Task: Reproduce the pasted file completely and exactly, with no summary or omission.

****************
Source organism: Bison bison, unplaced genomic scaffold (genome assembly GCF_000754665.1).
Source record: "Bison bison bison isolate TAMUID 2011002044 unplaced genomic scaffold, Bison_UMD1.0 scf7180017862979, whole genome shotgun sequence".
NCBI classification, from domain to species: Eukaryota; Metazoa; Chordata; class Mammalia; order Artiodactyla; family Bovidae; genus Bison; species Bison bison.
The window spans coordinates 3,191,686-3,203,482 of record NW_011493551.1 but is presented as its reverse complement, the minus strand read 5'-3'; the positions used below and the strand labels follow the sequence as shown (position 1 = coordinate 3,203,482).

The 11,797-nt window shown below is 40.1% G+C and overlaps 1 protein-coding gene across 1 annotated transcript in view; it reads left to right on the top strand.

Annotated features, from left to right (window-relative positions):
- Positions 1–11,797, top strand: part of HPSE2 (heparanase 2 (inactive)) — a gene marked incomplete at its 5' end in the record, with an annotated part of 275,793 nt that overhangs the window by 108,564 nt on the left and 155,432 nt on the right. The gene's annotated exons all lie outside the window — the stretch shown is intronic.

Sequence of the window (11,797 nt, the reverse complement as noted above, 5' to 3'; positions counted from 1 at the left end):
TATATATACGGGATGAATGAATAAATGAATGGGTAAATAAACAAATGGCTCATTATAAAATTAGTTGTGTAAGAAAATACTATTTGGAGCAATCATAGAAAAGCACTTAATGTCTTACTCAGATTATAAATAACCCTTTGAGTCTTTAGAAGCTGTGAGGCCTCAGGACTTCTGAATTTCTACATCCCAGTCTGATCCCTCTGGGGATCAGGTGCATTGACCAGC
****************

Source organism: Bison bison, unplaced genomic scaffold (genome assembly GCF_000754665.1).
Source record: "Bison bison bison isolate TAMUID 2011002044 unplaced genomic scaffold, Bison_UMD1.0 scf7180017862979, whole genome shotgun sequence".
NCBI classification, from domain to species: Eukaryota; Metazoa; Chordata; class Mammalia; order Artiodactyla; family Bovidae; genus Bison; species Bison bison.
The window spans coordinates 3,191,686-3,203,482 of record NW_011493551.1 but is presented as its reverse complement, the minus strand read 5'-3'; the positions used below and the strand labels follow the sequence as shown (position 1 = coordinate 3,203,482).

The 11,797-nt window shown below is 40.1% G+C and overlaps 1 protein-coding gene across 1 annotated transcript in view; it reads left to right on the top strand.

Annotated features, from left to right (window-relative positions):
- Positions 1–11,797, top strand: part of HPSE2 (heparanase 2 (inactive)) — a gene marked incomplete at its 5' end in the record, with an annotated part of 275,793 nt that overhangs the window by 108,564 nt on the left and 155,432 nt on the right. The gene's annotated exons all lie outside the window — the stretch shown is intronic.

Sequence of the window (11,797 nt, the reverse complement as noted above, 5' to 3'; positions counted from 1 at the left end):
TATATATACGGGATGAATGAATAAATGAATGGGTAAATAAACAAATGGCTCATTATAAAATTAGTTGTGTAAGAAAATACTATTTGGAGCAATCATAGAAAAGCACTTAATGTCTTACTCAGATTATAAATAACCCTTTGAGTCTTTAGAAGCTGTGAGGCCTCAGGACTTCTGAATTTCTACATCCCAGTCTGATCCCTCTGGGGATCAGGTGCATTGACCAGC